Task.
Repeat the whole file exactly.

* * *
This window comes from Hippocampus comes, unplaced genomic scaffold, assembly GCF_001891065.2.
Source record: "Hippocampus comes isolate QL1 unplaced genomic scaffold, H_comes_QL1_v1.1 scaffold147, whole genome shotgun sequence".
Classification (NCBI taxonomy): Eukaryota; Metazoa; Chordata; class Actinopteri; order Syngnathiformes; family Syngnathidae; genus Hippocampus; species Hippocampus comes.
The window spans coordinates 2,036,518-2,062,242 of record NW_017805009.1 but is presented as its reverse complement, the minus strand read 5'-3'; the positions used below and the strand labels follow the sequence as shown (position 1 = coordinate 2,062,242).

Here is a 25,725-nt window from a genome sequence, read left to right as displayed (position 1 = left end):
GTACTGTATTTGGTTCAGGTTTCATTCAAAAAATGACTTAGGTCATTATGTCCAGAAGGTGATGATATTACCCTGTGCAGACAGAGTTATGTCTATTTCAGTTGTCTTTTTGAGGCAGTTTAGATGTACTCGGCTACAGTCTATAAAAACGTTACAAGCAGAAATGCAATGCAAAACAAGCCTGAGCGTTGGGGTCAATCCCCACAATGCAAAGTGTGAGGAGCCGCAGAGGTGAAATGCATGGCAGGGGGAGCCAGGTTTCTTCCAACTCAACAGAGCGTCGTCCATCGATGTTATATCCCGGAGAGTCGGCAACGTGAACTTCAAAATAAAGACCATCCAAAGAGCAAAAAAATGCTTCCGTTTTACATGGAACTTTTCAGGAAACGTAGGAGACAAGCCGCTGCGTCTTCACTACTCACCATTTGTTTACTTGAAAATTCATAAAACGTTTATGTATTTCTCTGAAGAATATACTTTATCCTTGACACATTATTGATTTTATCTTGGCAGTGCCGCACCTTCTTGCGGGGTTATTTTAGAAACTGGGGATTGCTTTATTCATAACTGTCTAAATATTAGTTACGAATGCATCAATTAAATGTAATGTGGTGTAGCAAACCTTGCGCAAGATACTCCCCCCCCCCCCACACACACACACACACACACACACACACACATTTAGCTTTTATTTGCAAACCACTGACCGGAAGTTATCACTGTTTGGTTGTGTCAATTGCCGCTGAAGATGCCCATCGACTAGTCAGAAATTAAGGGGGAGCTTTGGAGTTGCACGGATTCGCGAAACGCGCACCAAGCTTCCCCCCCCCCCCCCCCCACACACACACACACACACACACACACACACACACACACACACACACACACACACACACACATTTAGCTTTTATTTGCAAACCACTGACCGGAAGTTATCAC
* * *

This window comes from Hippocampus comes, unplaced genomic scaffold, assembly GCF_001891065.2.
Source record: "Hippocampus comes isolate QL1 unplaced genomic scaffold, H_comes_QL1_v1.1 scaffold147, whole genome shotgun sequence".
Classification (NCBI taxonomy): Eukaryota; Metazoa; Chordata; class Actinopteri; order Syngnathiformes; family Syngnathidae; genus Hippocampus; species Hippocampus comes.
The window spans coordinates 2,036,518-2,062,242 of record NW_017805009.1 but is presented as its reverse complement, the minus strand read 5'-3'; the positions used below and the strand labels follow the sequence as shown (position 1 = coordinate 2,062,242).

Here is a 25,725-nt window from a genome sequence, read left to right as displayed (position 1 = left end):
GTACTGTATTTGGTTCAGGTTTCATTCAAAAAATGACTTAGGTCATTATGTCCAGAAGGTGATGATATTACCCTGTGCAGACAGAGTTATGTCTATTTCAGTTGTCTTTTTGAGGCAGTTTAGATGTACTCGGCTACAGTCTATAAAAACGTTACAAGCAGAAATGCAATGCAAAACAAGCCTGAGCGTTGGGGTCAATCCCCACAATGCAAAGTGTGAGGAGCCGCAGAGGTGAAATGCATGGCAGGGGGAGCCAGGTTTCTTCCAACTCAACAGAGCGTCGTCCATCGATGTTATATCCCGGAGAGTCGGCAACGTGAACTTCAAAATAAAGACCATCCAAAGAGCAAAAAAATGCTTCCGTTTTACATGGAACTTTTCAGGAAACGTAGGAGACAAGCCGCTGCGTCTTCACTACTCACCATTTGTTTACTTGAAAATTCATAAAACGTTTATGTATTTCTCTGAAGAATATACTTTATCCTTGACACATTATTGATTTTATCTTGGCAGTGCCGCACCTTCTTGCGGGGTTATTTTAGAAACTGGGGATTGCTTTATTCATAACTGTCTAAATATTAGTTACGAATGCATCAATTAAATGTAATGTGGTGTAGCAAACCTTGCGCAAGATACTCCCCCCCCCCCCACACACACACACACACACACACACACACACATTTAGCTTTTATTTGCAAACCACTGACCGGAAGTTATCACTGTTTGGTTGTGTCAATTGCCGCTGAAGATGCCCATCGACTAGTCAGAAATTAAGGGGGAGCTTTGGAGTTGCACGGATTCGCGAAACGCGCACCAAGCTTCCCCCCCCCCCCCCCCCACACACACACACACACACACACACACACACACACACACACACACACACACACACACACACATTTAGCTTTTATTTGCAAACCACTGACCGGAAGTTATCAC